Heather Thiessen-Philbrook

Trinity Western University, Langley, British Columbia, Canada

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Publications (36)212.72 Total impact

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    ABSTRACT: Acute kidney injury (AKI) after pediatric cardiac operations is associated with poor outcomes and is difficult to predict. We conducted a prospective study to evaluate whether preoperative brain natriuretic peptide (BNP) levels predict postoperative AKI among children undergoing cardiac operations. This was a three-center, prospective study (2007-2009) of 277 children undergoing cardiac operations (n = 121, aged <2 years) with available preoperative BNP values. Preoperative BNP was measured and categorized into tertiles. The performance of BNP was evaluated alone and in combination with clinical factors. AKI was defined as doubling of serum creatinine or need for acute dialysis. Postoperative AKI occurred in 165 children (60%), with 118 cases (43%) being mild and 47 cases (17%) severe. Preoperative BNP was not associated with increased risk of mild or severe postoperative AKI and did not significantly improve AKI risk prediction when added to clinical models. Preoperative BNP was, however, associated with several clinical outcomes, including length of stay and mechanical ventilation. The results were similar when the analysis was repeated in the subset of children younger than 2 years of age or when the association of postoperative BNP and AKI was evaluated. Preoperative BNP levels did not predict postoperative AKI in this cohort of children undergoing cardiac operations. Both preoperative and postoperative BNP levels are associated with postoperative outcomes. Clinical Trial Registration at Clinicaltrials.gov as NCT00774137.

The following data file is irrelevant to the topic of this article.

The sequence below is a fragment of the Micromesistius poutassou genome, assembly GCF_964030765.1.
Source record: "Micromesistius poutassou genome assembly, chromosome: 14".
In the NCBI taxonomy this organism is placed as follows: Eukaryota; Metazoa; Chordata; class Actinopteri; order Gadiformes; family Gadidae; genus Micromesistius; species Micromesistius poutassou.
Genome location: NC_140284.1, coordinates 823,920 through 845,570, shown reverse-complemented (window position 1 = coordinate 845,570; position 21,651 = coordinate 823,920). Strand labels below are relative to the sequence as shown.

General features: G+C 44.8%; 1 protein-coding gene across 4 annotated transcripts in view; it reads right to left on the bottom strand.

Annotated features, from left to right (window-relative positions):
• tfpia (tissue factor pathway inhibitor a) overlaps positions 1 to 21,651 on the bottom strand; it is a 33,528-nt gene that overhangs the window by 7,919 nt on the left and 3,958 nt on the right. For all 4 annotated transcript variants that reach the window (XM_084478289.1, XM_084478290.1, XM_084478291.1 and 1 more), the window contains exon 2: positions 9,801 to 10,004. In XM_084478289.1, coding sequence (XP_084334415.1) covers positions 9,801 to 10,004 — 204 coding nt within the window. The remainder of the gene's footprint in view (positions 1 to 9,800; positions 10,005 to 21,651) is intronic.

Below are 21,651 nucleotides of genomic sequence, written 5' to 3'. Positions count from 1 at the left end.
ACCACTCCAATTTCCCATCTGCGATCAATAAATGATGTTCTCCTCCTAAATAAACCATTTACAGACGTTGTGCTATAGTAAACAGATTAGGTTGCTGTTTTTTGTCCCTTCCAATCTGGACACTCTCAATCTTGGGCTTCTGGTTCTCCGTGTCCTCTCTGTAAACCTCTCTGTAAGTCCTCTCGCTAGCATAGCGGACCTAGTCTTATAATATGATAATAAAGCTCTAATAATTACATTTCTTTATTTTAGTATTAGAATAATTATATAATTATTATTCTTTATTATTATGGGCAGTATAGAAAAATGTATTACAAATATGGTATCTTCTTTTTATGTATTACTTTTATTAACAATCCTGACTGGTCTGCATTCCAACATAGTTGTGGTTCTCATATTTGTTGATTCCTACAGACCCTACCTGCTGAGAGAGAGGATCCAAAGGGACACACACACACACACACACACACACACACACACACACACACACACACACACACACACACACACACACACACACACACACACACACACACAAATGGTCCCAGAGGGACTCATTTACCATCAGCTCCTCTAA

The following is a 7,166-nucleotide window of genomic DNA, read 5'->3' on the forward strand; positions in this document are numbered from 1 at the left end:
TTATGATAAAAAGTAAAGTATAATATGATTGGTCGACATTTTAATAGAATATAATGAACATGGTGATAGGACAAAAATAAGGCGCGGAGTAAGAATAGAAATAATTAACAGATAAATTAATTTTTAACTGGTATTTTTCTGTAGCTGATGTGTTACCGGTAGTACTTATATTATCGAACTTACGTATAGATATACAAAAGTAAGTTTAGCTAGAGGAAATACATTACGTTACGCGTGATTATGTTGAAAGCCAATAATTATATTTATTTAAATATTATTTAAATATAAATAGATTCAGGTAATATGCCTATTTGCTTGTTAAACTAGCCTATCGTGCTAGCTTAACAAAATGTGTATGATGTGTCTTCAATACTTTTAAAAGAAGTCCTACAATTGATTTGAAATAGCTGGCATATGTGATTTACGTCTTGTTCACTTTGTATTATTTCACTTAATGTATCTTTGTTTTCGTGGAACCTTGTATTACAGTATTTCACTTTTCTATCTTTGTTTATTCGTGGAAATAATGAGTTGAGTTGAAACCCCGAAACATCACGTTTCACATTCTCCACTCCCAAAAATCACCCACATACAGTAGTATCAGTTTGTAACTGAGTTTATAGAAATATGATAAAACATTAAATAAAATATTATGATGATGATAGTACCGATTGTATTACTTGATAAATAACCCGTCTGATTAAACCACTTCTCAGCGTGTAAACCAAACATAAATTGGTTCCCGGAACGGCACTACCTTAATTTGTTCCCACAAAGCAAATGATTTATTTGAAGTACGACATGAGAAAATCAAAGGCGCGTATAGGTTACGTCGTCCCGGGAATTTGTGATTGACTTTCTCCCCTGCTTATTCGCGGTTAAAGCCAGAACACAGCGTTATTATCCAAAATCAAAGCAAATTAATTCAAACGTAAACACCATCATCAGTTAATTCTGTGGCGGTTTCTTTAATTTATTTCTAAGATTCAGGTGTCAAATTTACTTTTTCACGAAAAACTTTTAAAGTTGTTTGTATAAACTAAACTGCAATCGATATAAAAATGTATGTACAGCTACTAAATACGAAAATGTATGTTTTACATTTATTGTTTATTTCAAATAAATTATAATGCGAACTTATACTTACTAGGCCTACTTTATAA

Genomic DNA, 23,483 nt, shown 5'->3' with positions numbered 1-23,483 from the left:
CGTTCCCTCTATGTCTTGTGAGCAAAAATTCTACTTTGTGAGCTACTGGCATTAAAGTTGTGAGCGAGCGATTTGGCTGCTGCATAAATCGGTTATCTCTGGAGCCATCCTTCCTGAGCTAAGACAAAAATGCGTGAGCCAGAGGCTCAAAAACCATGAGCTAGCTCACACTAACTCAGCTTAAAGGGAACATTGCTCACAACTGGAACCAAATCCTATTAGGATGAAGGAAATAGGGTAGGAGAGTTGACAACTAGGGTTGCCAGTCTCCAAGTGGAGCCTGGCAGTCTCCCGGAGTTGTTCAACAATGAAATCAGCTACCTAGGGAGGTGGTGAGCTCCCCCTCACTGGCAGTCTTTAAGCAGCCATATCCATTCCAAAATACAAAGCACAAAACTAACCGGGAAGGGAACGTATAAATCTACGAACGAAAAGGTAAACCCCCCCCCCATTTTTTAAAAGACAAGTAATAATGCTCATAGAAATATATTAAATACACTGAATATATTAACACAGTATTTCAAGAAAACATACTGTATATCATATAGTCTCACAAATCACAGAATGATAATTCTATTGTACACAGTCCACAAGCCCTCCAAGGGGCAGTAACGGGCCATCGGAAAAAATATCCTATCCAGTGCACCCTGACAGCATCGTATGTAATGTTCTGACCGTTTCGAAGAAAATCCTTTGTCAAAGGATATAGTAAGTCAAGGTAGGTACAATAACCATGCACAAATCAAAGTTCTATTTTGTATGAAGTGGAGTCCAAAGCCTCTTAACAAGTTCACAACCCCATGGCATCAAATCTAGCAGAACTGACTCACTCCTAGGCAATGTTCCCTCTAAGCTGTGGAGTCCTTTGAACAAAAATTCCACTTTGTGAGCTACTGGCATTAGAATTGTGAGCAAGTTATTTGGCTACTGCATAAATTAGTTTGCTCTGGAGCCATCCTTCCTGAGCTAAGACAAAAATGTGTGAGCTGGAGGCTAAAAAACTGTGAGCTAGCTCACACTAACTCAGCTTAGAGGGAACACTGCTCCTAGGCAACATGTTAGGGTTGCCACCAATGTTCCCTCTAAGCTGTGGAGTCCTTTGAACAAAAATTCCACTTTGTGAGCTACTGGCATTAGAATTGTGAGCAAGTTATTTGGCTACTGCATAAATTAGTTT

The Annals of thoracic surgery 04/2014; · 3.74 Impact Factor
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    ABSTRACT: Acute kidney injury (AKI) is a serious complication of cardiac operations for which there remains no specific therapy. Animal data and several observational studies suggest that statins prevent AKI, but the results are not conclusive, and many studies are retrospective in nature. We conducted a multicenter prospective cohort study of 625 adult patients undergoing elective cardiac operations. All patients were taking statins and were grouped according to whether statins were continued or held in the 24 hours before operation. The primary outcome was AKI as defined by a doubling of serum creatinine or dialysis. The secondary outcome was the peak level of several kidney injury biomarkers. The results were adjusted for demographic and clinical factors. Continuing (vs holding) a statin before operation was not associated with a lower risk of AKI, as defined by a doubling of serum creatinine or dialysis (adjusted relative risk [RR] 1.09; 95% confidence interval [CI] 0.44, 2.70). However, continuing a statin was associated with a lower risk of elevation of the following AKI biomarkers: urine interleukin-18, urine neutrophil gelatinase-associated lipocalin, urine kidney injury molecule-1, and plasma neutrophil gelatinase-associated lipocalin (adjusted RR 0.34; 95% CI 0.18, 0.62), (adjusted RR 0.41; 95% CI 0.22, 0.76), (adjusted RR 0.37; 95% CI 0.20, 0.76), (adjusted RR 0.62; 95% CI 0.39, 0.98), respectively. Statins may prevent kidney injury after cardiac operations, as evidenced by lower levels of kidney injury biomarkers.